I showed my daughter how to clean the onion, cutting off the root and peeling off the papery layer of outer skin. Then I showed her how to clean the seeds from the red pepper and how to slice it.

She set the onion aside and started with the red pepper. She carefully scooped the seeds, cut the membrane and sliced the pepper into strips.

Next, came the poblano. As she was slicing, she noticed that this pepper smelled spicier. The fumes from the pepper tickled the her nose and throat, causing her to sneeze. She grabbed a tissue to wipe her nose, washed her hands, and went back to work.

A minute later, she noticed her nose was starting to burn...the oils from the poblano had gotten on her skin. Ouch! She must have touched her arm as well because that was burning too.

Next came the onion...and you know what happens when you slice an onion.  Yep, the crying
got her too.

Soon she could no longer see clearly (thanks to the onion) or breathe without burning (thank you, poblano).  I sent her away and told her I would finish.

Kara's first cooking lesson was pretty painful. I'm not sure she will be excited to join me in the kitchen for lessons again anytime soon.

Maybe we will stick to desserts for awhile.

Saturday, September 3, 2016

Celebrating This Week {9.03.16}

This week, I celebrate....

The first week of school went well and it is so, so good to be back with my students for our second year together. Seeing them all on the first day of school was like coming home.
My son, Ryan, is doing well at college. We still talk every day and I can hear happiness in his voice. (Something I haven't heard in awhile.) Being in the marching band has kept him busy and connected him with a "tribe" that is helping to ease his transition to his home away from home.

My daughter and I had a nice visit at a local university -- her first college visit. She really liked the school (and so did I!).

My garden is bursting. On Wednesday night, I picked 24 cucumbers, 5 cantaloupes, 5 eggplant and a huge bunch of zinnias. My in-laws came on Thursday to help my husband can our tomatoes which resulted in 14 quarts using what was ripe at the time.
This old guy, Toby, is 13 1/2. It's been a rough summer for him. He has gone deaf and has many hip problems. The vet told us last spring that he was in liver failure. Despite all these problems, he has been showing more energy and eating more these past few weeks with has given him new life. We know his time is limited, but we celebrate that he doesn't appear to be suffering and his plan seems to be that he will carry on with life as usual. (He even photo bombed Kara's first day of school picture on Friday.)

I hope you had many, many celebrations this past week too!



Tuesday, August 30, 2016

Old Beginnings {SOL 8.30.16}

Summer is officially over, but I'm not too sad. Sure, I will miss my free choice days where I could go or do anything. But I'm ready to get back to school.

I am moving up from 4th grade to 5th grade this year and I am really looking forward to it. I'm looping with my class from 4th grade. They are an awesome group of kids and I'm looking forward to seeing what this year brings.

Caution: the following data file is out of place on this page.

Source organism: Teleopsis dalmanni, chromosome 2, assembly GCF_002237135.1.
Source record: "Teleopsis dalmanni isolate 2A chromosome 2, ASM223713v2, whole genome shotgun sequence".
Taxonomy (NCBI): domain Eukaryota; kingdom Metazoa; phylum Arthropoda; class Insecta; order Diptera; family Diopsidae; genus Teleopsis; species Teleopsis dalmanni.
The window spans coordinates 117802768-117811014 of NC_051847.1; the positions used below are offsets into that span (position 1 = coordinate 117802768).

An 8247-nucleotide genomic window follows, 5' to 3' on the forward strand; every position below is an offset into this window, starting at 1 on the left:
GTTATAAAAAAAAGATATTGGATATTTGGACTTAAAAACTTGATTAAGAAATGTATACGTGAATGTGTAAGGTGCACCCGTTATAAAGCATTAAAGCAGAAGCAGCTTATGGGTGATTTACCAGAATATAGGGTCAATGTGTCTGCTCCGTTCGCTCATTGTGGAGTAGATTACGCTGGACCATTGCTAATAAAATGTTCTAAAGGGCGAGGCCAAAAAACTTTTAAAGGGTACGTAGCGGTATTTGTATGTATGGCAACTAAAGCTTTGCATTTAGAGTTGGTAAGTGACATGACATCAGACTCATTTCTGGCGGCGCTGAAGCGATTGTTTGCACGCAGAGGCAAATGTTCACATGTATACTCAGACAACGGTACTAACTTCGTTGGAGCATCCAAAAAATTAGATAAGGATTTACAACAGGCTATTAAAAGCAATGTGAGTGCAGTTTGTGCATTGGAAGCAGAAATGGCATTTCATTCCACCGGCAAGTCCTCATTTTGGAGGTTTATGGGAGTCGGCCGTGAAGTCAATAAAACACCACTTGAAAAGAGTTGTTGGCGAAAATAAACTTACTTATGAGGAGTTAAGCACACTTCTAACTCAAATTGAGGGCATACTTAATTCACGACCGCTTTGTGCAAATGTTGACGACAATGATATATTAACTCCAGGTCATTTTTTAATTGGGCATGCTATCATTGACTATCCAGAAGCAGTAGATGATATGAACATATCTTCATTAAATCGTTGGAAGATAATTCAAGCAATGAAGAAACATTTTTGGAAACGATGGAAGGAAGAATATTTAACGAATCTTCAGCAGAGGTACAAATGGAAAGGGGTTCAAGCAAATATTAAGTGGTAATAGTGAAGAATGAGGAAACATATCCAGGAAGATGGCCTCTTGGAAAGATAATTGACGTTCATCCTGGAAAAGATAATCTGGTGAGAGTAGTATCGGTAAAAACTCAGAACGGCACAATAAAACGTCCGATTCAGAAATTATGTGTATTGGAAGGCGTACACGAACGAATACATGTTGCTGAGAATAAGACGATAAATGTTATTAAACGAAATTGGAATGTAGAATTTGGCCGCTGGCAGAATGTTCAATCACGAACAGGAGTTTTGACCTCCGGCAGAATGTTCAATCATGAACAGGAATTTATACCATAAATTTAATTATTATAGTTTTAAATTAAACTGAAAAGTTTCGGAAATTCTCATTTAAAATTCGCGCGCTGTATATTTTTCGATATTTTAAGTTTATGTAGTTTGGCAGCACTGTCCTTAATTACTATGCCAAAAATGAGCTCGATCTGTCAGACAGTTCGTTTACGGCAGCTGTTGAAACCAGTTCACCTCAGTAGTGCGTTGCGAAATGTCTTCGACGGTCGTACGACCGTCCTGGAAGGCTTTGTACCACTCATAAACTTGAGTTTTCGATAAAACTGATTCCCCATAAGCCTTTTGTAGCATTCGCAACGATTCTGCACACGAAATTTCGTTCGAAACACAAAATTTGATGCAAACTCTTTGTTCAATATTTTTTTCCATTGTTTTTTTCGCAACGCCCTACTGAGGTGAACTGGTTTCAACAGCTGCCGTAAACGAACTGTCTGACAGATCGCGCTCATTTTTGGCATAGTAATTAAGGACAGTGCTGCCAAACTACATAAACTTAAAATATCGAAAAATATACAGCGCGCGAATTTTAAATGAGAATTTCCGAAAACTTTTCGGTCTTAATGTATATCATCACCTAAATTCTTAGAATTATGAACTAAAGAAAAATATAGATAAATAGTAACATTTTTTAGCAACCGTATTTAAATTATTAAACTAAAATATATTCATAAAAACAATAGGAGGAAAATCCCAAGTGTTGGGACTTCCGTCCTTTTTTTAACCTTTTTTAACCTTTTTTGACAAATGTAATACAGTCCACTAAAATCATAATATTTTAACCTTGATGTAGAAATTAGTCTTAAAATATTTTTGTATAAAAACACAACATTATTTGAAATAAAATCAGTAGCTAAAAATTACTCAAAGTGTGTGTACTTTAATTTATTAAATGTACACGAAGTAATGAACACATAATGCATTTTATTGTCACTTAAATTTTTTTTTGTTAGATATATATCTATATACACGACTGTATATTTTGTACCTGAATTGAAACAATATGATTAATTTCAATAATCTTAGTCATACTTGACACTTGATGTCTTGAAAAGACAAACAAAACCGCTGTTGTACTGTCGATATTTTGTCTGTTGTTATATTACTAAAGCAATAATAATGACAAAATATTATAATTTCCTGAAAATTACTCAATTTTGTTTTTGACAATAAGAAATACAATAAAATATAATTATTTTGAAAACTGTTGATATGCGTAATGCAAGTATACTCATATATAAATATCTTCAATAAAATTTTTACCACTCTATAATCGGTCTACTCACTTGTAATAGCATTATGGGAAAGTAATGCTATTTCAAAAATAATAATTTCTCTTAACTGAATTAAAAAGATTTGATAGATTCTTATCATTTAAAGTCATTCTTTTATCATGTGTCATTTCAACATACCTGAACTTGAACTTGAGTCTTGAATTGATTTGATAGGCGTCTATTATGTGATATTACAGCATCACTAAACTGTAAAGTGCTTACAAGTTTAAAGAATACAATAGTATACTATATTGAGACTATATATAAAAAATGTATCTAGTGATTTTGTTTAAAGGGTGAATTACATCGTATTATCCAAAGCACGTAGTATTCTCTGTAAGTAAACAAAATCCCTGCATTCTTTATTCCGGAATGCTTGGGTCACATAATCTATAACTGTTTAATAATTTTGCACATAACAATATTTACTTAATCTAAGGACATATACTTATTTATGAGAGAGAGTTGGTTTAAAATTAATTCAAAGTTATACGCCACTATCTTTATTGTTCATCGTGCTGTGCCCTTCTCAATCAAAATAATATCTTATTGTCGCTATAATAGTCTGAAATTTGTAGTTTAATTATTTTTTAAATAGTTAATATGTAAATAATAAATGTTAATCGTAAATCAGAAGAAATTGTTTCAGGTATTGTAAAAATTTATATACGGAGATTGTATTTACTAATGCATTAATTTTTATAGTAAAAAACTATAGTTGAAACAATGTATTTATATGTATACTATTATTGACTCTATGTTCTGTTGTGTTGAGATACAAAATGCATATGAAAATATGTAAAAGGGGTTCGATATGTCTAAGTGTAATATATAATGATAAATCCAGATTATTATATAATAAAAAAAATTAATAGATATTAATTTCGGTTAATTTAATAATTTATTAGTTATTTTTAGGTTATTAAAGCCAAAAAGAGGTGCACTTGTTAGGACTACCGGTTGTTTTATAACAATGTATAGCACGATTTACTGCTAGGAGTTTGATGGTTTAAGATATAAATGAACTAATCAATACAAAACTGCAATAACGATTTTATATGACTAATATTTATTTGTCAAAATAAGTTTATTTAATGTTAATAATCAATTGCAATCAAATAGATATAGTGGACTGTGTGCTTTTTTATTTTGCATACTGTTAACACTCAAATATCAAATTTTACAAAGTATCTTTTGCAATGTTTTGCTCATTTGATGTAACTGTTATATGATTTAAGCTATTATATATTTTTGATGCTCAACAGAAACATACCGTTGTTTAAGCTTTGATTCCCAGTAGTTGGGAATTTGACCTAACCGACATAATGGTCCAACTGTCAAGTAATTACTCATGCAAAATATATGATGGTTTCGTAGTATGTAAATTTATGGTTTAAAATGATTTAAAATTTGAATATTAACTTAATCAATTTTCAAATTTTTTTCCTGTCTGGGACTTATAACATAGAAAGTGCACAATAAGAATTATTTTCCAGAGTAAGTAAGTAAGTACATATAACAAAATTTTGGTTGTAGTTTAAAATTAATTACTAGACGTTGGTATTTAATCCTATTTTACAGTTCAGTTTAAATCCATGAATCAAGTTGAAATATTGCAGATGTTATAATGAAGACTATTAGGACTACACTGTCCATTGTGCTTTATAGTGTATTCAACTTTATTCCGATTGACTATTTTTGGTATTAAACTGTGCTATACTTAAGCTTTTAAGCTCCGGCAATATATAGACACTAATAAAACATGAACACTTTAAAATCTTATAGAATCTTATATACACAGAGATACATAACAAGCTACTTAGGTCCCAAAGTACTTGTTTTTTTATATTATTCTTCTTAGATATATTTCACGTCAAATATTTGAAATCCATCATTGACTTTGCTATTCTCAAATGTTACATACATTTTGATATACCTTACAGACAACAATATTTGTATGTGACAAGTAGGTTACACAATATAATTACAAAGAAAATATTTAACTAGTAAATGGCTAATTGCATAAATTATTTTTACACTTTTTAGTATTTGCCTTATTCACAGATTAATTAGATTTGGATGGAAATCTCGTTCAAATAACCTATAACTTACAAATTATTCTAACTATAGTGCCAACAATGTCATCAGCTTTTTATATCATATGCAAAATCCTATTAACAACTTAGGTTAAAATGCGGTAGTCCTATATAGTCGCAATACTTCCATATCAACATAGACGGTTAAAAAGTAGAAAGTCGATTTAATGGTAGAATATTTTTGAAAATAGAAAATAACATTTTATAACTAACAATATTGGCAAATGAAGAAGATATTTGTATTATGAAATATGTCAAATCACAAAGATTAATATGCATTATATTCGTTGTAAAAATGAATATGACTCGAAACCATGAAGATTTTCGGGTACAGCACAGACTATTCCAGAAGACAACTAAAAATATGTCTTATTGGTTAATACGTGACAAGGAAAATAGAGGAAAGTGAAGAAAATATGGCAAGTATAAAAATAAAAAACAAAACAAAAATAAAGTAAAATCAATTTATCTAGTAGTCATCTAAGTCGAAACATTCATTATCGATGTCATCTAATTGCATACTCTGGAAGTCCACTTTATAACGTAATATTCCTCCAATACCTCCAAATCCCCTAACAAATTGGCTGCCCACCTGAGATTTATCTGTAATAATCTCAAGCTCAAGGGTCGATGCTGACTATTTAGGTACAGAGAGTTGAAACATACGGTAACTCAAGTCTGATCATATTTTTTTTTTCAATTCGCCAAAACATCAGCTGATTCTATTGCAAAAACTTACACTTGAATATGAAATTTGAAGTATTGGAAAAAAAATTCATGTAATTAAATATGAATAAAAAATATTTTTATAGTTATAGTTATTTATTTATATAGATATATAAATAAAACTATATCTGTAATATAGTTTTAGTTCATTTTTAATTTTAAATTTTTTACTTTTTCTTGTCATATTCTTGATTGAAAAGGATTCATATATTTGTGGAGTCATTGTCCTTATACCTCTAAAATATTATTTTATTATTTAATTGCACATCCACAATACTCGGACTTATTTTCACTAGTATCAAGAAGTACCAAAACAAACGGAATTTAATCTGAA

Looping with the same group of kids greatly reduced a lot of my nervousness over this new school year. I already know the kids and they know me. Instead of spending the first quarter of school trying to figure each other out, we can hit the ground running. It's an added benefit that their parents know me as well and are familiar with how the classroom runs as I also know a bit about their family routines.

It just makes things easier -- for all of us.

Not having that nervousness for a new class has made getting ready for this new school year easier. I can begin to plan because I have a feel for where each student was last year. Of course, I am leaving lots of room for summer growth as we all change over time.

I can't wait to get started.


Tuesday, August 23, 2016

The Years are Short {SOL 8.23.16}

When you are holding your newborn baby in your arms, staring into its barely open eyes and listening to its sweet coos, time seems like an infinite thing.

When a wise friend tells you to cherish every minute because time moves quickly, you brush their words aside because time seems endless.

When you ask your sweet child what he wants to do when he grows up and he answers that he wants to be a superhero, you gently laugh to yourself because you can't imagine a time when he will have to be something other than your little boy.

When you sit through band concerts, scout ceremonies, parent teacher conferences, volleyball games, birthday parties, and play dates, they seem like mere appointments on your calendar that you check off in a blur.

When your little one learns to walk, takes the bus to school, goes to sleep away camp, gets his driver's license, and graduates, you don't realize what is happening.

Then comes the day you were warned about.

That day that seemed like it could never, sometimes would never,  come.

That day that is the culmination of every day that came before it.

Your sweet child leaves the nest.

And you realize that the days may seem long, but the years are very, very short.